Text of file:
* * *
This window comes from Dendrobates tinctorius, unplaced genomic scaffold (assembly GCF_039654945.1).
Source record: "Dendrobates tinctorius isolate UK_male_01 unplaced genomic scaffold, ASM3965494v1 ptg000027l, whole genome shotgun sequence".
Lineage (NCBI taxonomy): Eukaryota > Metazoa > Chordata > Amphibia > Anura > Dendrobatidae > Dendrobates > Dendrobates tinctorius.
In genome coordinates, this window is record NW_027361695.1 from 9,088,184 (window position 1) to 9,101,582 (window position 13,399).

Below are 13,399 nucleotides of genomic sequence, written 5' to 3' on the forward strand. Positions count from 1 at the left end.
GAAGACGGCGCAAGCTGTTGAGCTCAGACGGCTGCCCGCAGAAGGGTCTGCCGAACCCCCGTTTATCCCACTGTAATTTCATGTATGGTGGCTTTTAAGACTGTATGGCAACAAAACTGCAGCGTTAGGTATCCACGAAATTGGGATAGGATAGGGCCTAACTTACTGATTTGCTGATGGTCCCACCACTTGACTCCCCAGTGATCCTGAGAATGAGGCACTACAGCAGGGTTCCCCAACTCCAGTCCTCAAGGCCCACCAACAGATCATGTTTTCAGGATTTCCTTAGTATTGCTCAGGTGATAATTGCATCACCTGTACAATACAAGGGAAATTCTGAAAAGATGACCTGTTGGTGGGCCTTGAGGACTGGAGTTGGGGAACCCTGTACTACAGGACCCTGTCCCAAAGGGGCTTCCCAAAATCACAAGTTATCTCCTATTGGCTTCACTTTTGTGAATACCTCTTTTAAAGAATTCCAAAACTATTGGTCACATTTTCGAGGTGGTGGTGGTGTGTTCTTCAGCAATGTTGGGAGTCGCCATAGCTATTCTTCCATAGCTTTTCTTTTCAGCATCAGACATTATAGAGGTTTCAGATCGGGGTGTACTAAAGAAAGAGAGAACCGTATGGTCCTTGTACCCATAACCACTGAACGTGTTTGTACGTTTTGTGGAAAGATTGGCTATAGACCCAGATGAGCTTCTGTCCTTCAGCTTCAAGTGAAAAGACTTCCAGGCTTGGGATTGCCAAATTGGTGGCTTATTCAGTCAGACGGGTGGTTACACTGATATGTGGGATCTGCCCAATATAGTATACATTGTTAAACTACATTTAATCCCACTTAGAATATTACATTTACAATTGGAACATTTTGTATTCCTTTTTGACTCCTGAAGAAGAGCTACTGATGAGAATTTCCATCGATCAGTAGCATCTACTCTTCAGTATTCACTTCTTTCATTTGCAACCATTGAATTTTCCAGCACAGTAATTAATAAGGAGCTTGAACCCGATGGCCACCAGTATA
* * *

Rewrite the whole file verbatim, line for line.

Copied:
This window comes from Dendrobates tinctorius, unplaced genomic scaffold (assembly GCF_039654945.1).
Source record: "Dendrobates tinctorius isolate UK_male_01 unplaced genomic scaffold, ASM3965494v1 ptg000027l, whole genome shotgun sequence".
Lineage (NCBI taxonomy): Eukaryota > Metazoa > Chordata > Amphibia > Anura > Dendrobatidae > Dendrobates > Dendrobates tinctorius.
In genome coordinates, this window is record NW_027361695.1 from 9,088,184 (window position 1) to 9,101,582 (window position 13,399).

Below are 13,399 nucleotides of genomic sequence, written 5' to 3' on the forward strand. Positions count from 1 at the left end.
GAAGACGGCGCAAGCTGTTGAGCTCAGACGGCTGCCCGCAGAAGGGTCTGCCGAACCCCCGTTTATCCCACTGTAATTTCATGTATGGTGGCTTTTAAGACTGTATGGCAACAAAACTGCAGCGTTAGGTATCCACGAAATTGGGATAGGATAGGGCCTAACTTACTGATTTGCTGATGGTCCCACCACTTGACTCCCCAGTGATCCTGAGAATGAGGCACTACAGCAGGGTTCCCCAACTCCAGTCCTCAAGGCCCACCAACAGATCATGTTTTCAGGATTTCCTTAGTATTGCTCAGGTGATAATTGCATCACCTGTACAATACAAGGGAAATTCTGAAAAGATGACCTGTTGGTGGGCCTTGAGGACTGGAGTTGGGGAACCCTGTACTACAGGACCCTGTCCCAAAGGGGCTTCCCAAAATCACAAGTTATCTCCTATTGGCTTCACTTTTGTGAATACCTCTTTTAAAGAATTCCAAAACTATTGGTCACATTTTCGAGGTGGTGGTGGTGTGTTCTTCAGCAATGTTGGGAGTCGCCATAGCTATTCTTCCATAGCTTTTCTTTTCAGCATCAGACATTATAGAGGTTTCAGATCGGGGTGTACTAAAGAAAGAGAGAACCGTATGGTCCTTGTACCCATAACCACTGAACGTGTTTGTACGTTTTGTGGAAAGATTGGCTATAGACCCAGATGAGCTTCTGTCCTTCAGCTTCAAGTGAAAAGACTTCCAGGCTTGGGATTGCCAAATTGGTGGCTTATTCAGTCAGACGGGTGGTTACACTGATATGTGGGATCTGCCCAATATAGTATACATTGTTAAACTACATTTAATCCCACTTAGAATATTACATTTACAATTGGAACATTTTGTATTCCTTTTTGACTCCTGAAGAAGAGCTACTGATGAGAATTTCCATCGATCAGTAGCATCTACTCTTCAGTATTCACTTCTTTCATTTGCAACCATTGAATTTTCCAGCACAGTAATTAATAAGGAGCTTGAACCCGATGGCCACCAGTATA